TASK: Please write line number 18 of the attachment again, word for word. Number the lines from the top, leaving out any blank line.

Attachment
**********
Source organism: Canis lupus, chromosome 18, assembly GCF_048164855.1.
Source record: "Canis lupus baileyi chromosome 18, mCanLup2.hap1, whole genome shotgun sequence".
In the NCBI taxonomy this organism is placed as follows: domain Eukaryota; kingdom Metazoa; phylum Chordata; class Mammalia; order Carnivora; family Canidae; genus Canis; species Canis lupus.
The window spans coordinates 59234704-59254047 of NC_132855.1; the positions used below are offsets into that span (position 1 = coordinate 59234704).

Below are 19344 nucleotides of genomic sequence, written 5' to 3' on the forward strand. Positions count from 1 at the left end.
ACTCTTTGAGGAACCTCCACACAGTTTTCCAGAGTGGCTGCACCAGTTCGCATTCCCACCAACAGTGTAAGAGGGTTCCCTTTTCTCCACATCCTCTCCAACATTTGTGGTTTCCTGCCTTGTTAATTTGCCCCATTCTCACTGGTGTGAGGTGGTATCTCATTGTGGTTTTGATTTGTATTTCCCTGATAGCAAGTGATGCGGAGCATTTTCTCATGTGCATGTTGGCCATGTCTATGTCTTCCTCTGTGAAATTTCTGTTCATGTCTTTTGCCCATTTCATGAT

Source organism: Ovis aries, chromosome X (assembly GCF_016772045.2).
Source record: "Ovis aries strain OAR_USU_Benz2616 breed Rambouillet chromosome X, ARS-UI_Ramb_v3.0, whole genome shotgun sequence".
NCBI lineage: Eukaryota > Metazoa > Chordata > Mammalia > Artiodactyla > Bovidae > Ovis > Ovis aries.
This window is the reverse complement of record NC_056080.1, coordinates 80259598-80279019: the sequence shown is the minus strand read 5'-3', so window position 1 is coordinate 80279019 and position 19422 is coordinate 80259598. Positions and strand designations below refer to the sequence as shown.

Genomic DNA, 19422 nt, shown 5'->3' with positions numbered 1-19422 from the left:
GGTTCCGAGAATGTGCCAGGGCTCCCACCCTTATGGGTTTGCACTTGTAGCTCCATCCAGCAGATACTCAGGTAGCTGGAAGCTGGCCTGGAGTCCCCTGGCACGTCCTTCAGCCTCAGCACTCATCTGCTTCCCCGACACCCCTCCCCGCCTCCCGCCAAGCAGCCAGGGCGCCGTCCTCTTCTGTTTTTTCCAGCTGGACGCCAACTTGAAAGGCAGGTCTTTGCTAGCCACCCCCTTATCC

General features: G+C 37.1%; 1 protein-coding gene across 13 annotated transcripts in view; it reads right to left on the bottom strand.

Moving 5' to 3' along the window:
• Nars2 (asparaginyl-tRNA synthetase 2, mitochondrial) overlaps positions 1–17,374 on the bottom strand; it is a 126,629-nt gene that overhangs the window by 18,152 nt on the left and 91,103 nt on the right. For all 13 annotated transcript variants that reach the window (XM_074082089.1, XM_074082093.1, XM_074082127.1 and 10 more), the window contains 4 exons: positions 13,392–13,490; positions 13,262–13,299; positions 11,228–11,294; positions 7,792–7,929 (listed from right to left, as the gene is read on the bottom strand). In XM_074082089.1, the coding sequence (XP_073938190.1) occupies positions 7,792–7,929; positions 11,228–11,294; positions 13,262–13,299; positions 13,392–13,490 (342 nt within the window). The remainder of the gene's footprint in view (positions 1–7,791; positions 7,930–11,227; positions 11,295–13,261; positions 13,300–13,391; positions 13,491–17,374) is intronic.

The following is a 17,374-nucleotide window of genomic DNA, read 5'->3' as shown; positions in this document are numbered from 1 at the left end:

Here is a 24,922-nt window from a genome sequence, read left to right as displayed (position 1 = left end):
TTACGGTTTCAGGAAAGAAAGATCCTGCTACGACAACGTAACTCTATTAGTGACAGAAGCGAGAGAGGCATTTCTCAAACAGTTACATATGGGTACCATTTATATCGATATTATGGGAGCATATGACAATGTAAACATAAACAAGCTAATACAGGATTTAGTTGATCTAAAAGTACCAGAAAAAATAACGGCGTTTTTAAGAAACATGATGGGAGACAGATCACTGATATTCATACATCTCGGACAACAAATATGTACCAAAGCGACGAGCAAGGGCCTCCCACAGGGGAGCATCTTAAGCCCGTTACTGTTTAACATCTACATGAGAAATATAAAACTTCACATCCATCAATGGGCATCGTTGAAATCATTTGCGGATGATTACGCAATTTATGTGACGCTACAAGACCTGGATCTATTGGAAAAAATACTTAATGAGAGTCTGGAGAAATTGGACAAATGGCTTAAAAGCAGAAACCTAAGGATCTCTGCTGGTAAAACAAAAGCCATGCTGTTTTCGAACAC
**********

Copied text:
TTACGGTTTCAGGAAAGAAAGATCCTGCTACGACAACGTAACTCTATTAGTGACAGAAGCGAGAGAGGCATTTCTCAAACAGTTACATATGGGTACCATTTATATCGATATTATGGGAGCATATGACAATGTAAACATAAACAAGCTAATACAGGATTTAGTTGATCTAAAAGTACCAGAAAAAATAACGGCGTTTTTAAGAAACATGATGGGAGACAGATCACTGATATTCATACATCTCGGACAACAAATATGTACCAAAGCGACGAGCAAGGGCCTCCCACAGGGGAGCATCTTAAGCCCGTTACTGTTTAACATCTACATGAGAAATATAAAACTTCACATCCATCAATGGGCATCGTTGAAATCATTTGCGGATGATTACGCAATTTATGTGACGCTACAAGACCTGGATCTATTGGAAAAAATACTTAATGAGAGTCTGGAGAAATTGGACAAATGGCTTAAAAGCAGAAACCTAAGGATCTCTGCTGGTAAAACAAAAGCCATGCTGTTTTCGAACAC